Leis JM, Carson-Ewart BM (2000) The larvae of Indo-Pacific coastal fishes: An identification guide to marine fish larvae. Fauna malesiana, Leiden

Moser HG (1996) The early stages of fishes in the California Current region. CalCOFI Atlas 33, Allen Press, Lawrence

Okiyama M (1988) An atlas of the early stage fishes in Japan. Tokai Univ Press, Tokyo

Okiyama M (2014) An atlas of the early stage fishes in Japan, second edition. Tokai Univ Press, Hadano

Oliver MP, Fortuño JM (1991) Guide to Ichthyoplankton of the Southeast Atlantic (Benguela Current Region). Sci Mar 55: 1–383

Ozawa T (1986) Studies on the oceanic ichthyoplankton in the western North Pacific. Kyushu Univ Press, Fukuoka

Contributions of descriptive research to fish conservation

Jun Nakajima

Fukuoka Institute of Health and Environmental Sciences, Dazaifu, Fukuoka 818-0135, Japan. E-mail:

Biodiversity conservation is currently an important social issue, with ichthyologists having certain responsibilities with regard to conservation of fishes. Descriptive research, taxonomy and population ecology all contribute directly to such conservation. In the Red List 2018 (Ministry of the Environment 2018), 252 fish taxa are listed, 35 of which have been newly described since 2000. While it may be said that taxonomic studies are reflected in the conservation strategy, there remain 33 undescribed/undecided species on the list requiring urgent taxonomic consideration. However, an understanding of life histories based on population ecology is also indispensable for promoting conservation measures. For example, species that move considerably during growth or utilize a special habitat for egg laying may not be protected if only a part of their overall habitat requirement is protected. For species whose life history has been clarified, for example Acheilognathus longipinnis or Parabotia curtus, conservation has been proceeding smoothly (Abe and Iwata 2007; Ogawa 2008). However, there remain many species whose life history has been completely unknown. Recent developments in phylogeography are also important for conservation, with research in this field contributing not only to evolutionary aspects but also to the discovery of unknown genetic clades or concealed species. The reality of descriptive research is such that most is unlikely to be of “high impact”, which is disadvantageous owing to recent performance-based trends in research. Nevertheless, the value of descriptive research in conservation is undoubted and must continue to be encouraged and valued. The concluding part is repetitive and has been deleted as such. How is my alternative suggestion, which I think is in keeping with the author’s intentions?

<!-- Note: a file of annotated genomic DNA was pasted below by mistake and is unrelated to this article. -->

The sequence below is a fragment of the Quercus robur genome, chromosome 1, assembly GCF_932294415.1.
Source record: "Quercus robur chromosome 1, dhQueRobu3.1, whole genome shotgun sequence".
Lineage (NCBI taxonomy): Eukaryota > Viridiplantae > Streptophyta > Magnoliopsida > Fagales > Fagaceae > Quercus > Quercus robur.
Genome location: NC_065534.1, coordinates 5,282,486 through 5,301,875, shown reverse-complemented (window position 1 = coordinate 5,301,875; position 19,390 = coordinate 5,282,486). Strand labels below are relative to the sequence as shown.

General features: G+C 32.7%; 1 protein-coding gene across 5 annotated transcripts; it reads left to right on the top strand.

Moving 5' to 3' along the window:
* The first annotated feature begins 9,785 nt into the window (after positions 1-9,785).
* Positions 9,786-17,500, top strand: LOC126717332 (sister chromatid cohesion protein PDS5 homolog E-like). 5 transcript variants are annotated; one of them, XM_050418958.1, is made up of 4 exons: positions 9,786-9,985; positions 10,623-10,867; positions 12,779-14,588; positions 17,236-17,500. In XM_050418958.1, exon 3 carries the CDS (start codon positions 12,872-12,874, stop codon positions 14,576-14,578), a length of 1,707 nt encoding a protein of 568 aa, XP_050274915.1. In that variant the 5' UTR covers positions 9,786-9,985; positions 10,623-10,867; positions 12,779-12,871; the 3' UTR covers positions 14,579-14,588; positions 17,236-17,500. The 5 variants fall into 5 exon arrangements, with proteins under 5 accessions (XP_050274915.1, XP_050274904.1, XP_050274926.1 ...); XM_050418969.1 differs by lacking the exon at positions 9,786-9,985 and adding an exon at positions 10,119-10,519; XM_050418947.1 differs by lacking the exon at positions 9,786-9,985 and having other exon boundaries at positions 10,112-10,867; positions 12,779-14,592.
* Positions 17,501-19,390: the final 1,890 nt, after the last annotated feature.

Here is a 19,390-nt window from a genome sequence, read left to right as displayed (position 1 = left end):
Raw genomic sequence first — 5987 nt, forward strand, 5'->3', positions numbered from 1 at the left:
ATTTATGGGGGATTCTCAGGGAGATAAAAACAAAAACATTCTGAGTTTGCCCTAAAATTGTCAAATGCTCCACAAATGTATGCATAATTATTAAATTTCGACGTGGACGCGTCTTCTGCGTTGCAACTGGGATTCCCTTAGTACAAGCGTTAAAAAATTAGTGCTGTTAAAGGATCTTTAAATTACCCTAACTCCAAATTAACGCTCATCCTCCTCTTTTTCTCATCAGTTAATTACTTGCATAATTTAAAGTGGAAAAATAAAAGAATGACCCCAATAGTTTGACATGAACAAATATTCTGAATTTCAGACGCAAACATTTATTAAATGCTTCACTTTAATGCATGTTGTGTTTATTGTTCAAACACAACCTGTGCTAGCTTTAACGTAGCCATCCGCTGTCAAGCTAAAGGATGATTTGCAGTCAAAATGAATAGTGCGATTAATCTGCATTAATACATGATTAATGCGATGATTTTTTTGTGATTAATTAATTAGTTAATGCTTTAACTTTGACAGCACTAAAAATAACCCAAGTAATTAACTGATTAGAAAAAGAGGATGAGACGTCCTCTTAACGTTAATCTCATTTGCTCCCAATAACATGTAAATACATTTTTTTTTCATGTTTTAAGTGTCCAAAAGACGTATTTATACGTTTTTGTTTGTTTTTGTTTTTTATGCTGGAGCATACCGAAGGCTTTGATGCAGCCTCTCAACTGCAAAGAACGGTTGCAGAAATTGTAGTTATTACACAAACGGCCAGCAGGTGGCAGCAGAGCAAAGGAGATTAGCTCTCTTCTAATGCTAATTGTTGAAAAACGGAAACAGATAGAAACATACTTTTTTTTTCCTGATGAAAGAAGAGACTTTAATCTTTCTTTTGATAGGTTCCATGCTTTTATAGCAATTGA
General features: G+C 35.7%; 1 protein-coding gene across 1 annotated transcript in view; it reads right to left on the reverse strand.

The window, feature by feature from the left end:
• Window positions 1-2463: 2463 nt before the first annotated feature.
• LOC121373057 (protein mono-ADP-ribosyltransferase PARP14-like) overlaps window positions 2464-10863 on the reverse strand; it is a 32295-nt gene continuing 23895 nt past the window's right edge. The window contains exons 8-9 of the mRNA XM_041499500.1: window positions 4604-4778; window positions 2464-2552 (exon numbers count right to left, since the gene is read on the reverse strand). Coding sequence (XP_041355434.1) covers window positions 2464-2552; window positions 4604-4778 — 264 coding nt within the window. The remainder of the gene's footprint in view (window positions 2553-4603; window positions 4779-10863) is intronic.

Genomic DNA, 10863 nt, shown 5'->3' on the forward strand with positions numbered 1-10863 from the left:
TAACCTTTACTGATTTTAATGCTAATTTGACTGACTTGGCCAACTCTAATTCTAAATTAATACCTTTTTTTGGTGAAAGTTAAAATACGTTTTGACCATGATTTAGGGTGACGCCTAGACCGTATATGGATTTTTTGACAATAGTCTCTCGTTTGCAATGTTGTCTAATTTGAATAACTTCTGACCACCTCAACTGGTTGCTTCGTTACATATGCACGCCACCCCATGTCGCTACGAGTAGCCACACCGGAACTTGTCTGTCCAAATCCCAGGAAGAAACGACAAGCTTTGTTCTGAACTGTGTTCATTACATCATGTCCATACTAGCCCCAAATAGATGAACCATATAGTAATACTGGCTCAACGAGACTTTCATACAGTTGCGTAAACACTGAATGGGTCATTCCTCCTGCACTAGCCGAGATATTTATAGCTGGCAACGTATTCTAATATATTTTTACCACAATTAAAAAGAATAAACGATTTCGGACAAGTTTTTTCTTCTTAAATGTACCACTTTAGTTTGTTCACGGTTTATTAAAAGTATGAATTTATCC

Abe T, Iwata A (2007) Ayumodoki (Leptobotia curta), conservation of reproductive areas as the crux of their existence. Japan J Ichthyol 54: 234–238

Ministry of the Environment (2018) Red list 2018. Accessed 31 July 2018

Ogawa R (2008) Acheilognathus longipinnis: a symbol fish of flood plains with natural hydrometeorological environments. Japan J Ichthyol 54: 144–148

Copyright information

© The Ichthyological Society of Japan 2018

Personalised recommendations